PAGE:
R. Justin Shepherd | PART-TIME PUNDIT

OBAMA FOR PRESIDENT: A pragmatic endorsement
4.June.2008, 11.07 am
Filed under: faith, politics | Tags:

This post is meant to foster discussion. Please add your thoughts, disputes, etc. at bottom.

Politics is the art of the possible, the attainable…the art of the next best.

— Otto von Bismarck, 1867

Short Version: Barring any unforeseen revelations about his character, criminal history or secret policy positions, I will be voting for Barack Obama in November. I suggest you do too. However, unless you read the Long Version, which immediately follows, do not email, call or otherwise bug me and try to argue why I should vote otherwise.

Long Version: First things first. I’m a 27-year-old white male. My family lives near the technical poverty line, although you wouldn’t know it to look at us. We have nice vehicles, a nice house, cable, Internet access, etc. I have a pretty good job and my wife, Shelley, is fortunate to be able to stay home with our child (and soon to be children). I was raised in a somewhat Baptist household, and now belong to a Presbyterian (PCA) church. I’m college educated, though not quite a college grad.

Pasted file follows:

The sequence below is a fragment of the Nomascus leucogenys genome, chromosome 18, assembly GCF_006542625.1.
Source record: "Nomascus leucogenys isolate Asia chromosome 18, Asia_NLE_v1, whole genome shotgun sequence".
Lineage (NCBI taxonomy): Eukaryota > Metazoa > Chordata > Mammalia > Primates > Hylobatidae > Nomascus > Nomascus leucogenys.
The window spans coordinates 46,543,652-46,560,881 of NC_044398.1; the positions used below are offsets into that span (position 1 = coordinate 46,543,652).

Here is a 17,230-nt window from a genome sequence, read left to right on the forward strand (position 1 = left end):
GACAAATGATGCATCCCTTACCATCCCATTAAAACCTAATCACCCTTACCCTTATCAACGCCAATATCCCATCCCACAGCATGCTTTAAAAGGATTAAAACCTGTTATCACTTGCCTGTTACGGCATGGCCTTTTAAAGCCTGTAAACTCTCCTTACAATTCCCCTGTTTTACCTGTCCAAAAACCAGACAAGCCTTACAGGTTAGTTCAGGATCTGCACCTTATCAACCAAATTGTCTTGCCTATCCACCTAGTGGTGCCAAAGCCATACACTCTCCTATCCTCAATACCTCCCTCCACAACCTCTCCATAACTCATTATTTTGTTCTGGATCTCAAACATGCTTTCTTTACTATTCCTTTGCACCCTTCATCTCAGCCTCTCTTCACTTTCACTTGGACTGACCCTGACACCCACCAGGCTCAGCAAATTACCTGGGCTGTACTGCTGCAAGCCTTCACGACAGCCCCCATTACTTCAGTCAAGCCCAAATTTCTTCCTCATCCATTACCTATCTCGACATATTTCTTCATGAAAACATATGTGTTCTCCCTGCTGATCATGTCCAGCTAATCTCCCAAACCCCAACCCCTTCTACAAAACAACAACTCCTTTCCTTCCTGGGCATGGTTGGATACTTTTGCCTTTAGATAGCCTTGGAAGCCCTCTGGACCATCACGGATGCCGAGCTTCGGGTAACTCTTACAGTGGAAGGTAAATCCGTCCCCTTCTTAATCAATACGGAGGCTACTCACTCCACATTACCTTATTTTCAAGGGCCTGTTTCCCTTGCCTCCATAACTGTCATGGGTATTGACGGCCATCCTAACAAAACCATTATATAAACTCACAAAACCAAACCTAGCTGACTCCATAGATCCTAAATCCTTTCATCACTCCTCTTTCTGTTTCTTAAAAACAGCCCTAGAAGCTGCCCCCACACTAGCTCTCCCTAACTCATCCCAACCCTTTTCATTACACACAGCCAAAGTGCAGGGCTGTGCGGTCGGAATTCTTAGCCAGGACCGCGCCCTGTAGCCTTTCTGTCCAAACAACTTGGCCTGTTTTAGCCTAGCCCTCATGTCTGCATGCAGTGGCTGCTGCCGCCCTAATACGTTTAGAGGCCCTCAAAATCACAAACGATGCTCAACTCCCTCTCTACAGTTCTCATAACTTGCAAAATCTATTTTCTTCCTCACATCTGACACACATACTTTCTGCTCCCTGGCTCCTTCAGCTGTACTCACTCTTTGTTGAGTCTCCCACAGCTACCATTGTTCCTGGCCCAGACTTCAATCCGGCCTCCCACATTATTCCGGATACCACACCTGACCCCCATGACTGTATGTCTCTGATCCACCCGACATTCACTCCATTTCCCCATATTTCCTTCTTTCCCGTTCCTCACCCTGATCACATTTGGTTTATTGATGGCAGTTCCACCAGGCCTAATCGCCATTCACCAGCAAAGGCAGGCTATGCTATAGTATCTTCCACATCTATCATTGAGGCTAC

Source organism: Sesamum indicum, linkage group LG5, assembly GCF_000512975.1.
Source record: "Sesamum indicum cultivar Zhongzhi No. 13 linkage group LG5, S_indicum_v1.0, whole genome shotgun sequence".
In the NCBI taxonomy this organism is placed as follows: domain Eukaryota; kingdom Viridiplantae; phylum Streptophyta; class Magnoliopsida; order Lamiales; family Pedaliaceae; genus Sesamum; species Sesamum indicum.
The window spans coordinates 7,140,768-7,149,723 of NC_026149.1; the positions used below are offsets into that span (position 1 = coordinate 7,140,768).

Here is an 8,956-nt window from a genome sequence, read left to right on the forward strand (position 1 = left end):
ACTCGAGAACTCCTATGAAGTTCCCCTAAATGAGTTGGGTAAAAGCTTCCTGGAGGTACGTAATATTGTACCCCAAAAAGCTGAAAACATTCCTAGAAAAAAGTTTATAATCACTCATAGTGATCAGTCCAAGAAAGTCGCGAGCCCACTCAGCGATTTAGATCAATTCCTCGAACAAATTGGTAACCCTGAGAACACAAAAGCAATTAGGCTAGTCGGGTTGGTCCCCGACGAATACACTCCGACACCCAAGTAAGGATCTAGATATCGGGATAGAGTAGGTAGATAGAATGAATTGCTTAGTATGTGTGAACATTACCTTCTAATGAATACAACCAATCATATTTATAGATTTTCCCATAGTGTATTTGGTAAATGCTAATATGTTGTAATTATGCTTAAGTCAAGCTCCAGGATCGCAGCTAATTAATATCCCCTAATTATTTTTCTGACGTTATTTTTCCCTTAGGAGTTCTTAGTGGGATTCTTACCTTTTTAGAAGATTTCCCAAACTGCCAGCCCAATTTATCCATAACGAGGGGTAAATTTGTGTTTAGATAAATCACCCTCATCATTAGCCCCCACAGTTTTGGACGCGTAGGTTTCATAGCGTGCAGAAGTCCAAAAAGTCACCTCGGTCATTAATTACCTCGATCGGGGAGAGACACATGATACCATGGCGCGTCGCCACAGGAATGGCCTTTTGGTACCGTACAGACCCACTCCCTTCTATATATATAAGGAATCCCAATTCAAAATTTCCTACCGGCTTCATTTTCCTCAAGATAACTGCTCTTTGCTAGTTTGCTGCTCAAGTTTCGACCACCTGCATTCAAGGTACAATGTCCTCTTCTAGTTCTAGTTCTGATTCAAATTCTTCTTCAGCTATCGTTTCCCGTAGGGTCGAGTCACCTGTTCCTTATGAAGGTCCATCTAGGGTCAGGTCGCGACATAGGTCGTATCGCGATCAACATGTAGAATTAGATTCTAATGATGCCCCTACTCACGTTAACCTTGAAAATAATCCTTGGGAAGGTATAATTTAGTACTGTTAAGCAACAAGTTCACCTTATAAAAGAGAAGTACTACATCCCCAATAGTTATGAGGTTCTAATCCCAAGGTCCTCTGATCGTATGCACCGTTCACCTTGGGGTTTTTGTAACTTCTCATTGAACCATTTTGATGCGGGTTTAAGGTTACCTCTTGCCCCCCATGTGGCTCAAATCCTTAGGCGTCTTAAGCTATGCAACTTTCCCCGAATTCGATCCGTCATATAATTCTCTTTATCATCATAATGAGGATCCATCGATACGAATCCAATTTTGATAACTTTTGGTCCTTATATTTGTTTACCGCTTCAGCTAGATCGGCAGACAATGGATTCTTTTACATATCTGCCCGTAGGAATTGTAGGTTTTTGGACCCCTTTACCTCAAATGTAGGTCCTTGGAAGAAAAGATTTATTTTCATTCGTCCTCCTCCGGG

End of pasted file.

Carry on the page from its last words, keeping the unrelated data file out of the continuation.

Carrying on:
In November, I will be voting for the Democratic nominee for president, Barack Obama.

Working in journalism, I’ve spent much of my time in the past few years keeping up with current events, and with a particular appetite for politics and a root word, policy. (I could, in fact, boast that I’ve read more contemporary history in these past few years than the average person will read in his/her entire lifetime—but my Moses-esque humility won’t allow it.) Through that reading, I’ve come to my current political leanings, which are as follows: